Last week, a friend who counted Stephane Charbonnier, the slain editor of Charlie Hebdo among his friends, wrote a bunch of us an email entitled “Je suis effondré,” which literally means “I am collapsed,” and translates better into “I am devastated.”

Even though his email was eloquent and emotional, I cannot begin to imagine the depth of his devastation. But I am no less shocked. I cannot comprehend how more than 12 people were killed because a few of them drew cartoons, no matter how controversial or offensive to some.

What happened in Paris, at the Charlie Hebdo offices, is heinous, shocking, horrific, unimaginable. There are too many words to describe it, and none of them is sufficient. It is a great loss to the French press to have lost these creative, talented artists. It is a greater loss to all the families who lost someone in this massacre. I keep thinking of them, of those who kissed their loved ones good-bye in the morning not knowing that they would never again see them alive.

One of my first reactions when I heard the news was to think that the Charlie Hebdo employees should have been in a highly secured building, a fortress-like structure with a heavily armed team. But, this is nonsense, not only because of the logistical and financial costs, but because of the irony: those who believe in freedom in hiding; those who kill to suppress it, free to roam around.

I keep thinking of what Stephane Charbonnier said in one of his interviews “I’d rather die standing than live on my knees.” Little did he know that this phrase would provide some consolation after the bloodshed in which he lost his life, at least as far as the cartoonists are concerned. These men died doing (and for) what they loved.

Courage, incredible courage, that most don’t have, including myself: “Many Outlets Are Censoring Charlie Hebdo’s Satirical Cartoons After Attack.”  A close friend who lives in Paris told me that she wished that all newspapers and media outlets would simultaneously publish a Charlie Hebdo image, that only then they could really say “Je Suis Charlie.”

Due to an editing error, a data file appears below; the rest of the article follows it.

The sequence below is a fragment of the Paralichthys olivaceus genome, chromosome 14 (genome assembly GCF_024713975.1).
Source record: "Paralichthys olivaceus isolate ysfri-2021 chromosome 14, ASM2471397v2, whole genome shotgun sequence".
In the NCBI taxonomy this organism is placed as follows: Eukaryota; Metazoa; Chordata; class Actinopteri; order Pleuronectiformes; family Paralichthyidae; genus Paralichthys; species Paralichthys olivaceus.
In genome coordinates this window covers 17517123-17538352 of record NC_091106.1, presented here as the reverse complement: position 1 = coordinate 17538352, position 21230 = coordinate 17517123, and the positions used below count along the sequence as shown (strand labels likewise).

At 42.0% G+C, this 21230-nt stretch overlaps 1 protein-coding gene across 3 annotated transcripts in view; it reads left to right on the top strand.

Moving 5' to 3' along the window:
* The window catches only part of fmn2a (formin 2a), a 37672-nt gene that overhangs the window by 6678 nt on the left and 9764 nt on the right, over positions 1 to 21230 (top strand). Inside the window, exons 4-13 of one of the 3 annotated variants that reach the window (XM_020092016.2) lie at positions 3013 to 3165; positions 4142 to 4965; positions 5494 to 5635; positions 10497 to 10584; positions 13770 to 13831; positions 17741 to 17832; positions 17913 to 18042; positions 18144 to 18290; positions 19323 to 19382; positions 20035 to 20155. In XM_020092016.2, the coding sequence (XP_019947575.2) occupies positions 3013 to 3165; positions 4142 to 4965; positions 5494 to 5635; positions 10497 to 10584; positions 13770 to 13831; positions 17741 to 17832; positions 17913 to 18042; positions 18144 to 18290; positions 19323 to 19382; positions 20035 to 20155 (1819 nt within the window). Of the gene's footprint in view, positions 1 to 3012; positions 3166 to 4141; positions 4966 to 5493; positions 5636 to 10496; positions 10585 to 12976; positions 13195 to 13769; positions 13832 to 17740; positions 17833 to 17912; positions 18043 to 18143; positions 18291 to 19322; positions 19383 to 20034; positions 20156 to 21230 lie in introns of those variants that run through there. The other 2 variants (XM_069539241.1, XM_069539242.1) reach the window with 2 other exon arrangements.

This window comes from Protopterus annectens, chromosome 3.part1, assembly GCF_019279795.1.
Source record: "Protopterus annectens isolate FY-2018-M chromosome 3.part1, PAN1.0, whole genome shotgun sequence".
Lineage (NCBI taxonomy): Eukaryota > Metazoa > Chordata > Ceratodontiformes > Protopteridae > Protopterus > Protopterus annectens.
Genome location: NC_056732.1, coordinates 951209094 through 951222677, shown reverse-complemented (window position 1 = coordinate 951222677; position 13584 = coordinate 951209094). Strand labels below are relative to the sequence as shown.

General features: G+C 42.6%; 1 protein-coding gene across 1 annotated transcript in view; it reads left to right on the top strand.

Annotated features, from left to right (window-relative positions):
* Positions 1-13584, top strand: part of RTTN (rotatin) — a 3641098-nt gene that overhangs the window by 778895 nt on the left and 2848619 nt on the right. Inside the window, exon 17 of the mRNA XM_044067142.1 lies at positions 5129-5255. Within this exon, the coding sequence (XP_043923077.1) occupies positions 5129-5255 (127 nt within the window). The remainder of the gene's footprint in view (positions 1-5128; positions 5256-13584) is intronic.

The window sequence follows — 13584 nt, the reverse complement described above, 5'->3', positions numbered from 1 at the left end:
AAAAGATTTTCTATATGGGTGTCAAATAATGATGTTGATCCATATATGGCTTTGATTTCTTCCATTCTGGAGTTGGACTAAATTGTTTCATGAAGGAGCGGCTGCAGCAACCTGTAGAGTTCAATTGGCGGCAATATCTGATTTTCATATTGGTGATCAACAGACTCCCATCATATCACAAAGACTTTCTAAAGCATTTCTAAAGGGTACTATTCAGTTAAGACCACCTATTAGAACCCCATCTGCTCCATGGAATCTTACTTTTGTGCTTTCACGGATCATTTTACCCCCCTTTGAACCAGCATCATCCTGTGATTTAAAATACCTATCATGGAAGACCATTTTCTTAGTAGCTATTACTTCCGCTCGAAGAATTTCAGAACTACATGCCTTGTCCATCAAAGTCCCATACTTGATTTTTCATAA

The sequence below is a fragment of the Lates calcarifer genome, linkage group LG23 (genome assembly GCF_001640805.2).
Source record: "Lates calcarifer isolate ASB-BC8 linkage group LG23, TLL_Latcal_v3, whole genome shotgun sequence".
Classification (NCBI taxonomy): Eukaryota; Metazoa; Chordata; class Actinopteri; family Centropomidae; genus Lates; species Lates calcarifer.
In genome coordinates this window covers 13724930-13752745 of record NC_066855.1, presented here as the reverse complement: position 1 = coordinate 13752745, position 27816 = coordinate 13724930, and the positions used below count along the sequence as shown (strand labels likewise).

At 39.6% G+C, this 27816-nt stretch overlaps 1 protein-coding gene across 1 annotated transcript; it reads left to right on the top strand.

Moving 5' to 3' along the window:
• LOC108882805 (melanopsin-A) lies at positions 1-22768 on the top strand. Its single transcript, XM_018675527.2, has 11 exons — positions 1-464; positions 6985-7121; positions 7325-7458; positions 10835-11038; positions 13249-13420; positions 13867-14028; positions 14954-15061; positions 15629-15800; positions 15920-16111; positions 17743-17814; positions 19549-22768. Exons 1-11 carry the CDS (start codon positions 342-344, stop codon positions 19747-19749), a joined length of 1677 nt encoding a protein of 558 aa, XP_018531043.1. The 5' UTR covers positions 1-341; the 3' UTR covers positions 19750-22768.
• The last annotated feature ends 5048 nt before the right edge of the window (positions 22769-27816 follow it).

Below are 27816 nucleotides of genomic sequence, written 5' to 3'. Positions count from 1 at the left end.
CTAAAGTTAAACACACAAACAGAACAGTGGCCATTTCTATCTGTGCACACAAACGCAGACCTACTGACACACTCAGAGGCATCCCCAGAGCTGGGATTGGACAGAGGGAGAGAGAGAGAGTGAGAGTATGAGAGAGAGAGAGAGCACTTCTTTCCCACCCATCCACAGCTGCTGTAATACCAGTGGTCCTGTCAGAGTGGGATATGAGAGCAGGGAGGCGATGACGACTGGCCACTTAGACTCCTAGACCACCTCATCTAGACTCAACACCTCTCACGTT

She has a point. But, still, there is light in all of this darkness. The first coming the very same night of the massacre, with the gunmen still at large, from a few lightbulbs and hundreds of thousands of French citizens with a simple but powerful message:


I am in awe of the response of the French people, of their courage, their defiance, and their determination to stand for what they call “liberté d’expression,” a phrase that is so much more encompassing than our own “freedom of speech,” and so appropriate to emphasize the right of the Charlie Hebdo cartoonists to draw as they wished.

I am encouraged to see the millions of people who marched in Paris last night led by world leaders, even as I am disappointed that there was not a single senior official present from the U.S. I keep thinking about the headline “We Are All Americans” that appeared in the French newspaper Le Monde a few days after the September 11 attacks, and how touched I was by it.

Today, I not only consider Le Monde’s 2001 declaration a sign of support, but a statement of both, fact and necessity. All of us, regardless of race or religion, who believe in freedom, tolerance, and brotherhood are vulnerable in the face of extremists who believe in death and destruction above all. What happened in Paris can happen anywhere, at any time. So we must stand united. We must remember that there is more good than evil in this world and that there are many more like us than like them.

This time, it is our turn to support our French brothers and sisters. I do, with both the frightening and hopeful realization that it’s not just that “Je Suis Charlie,” we all are.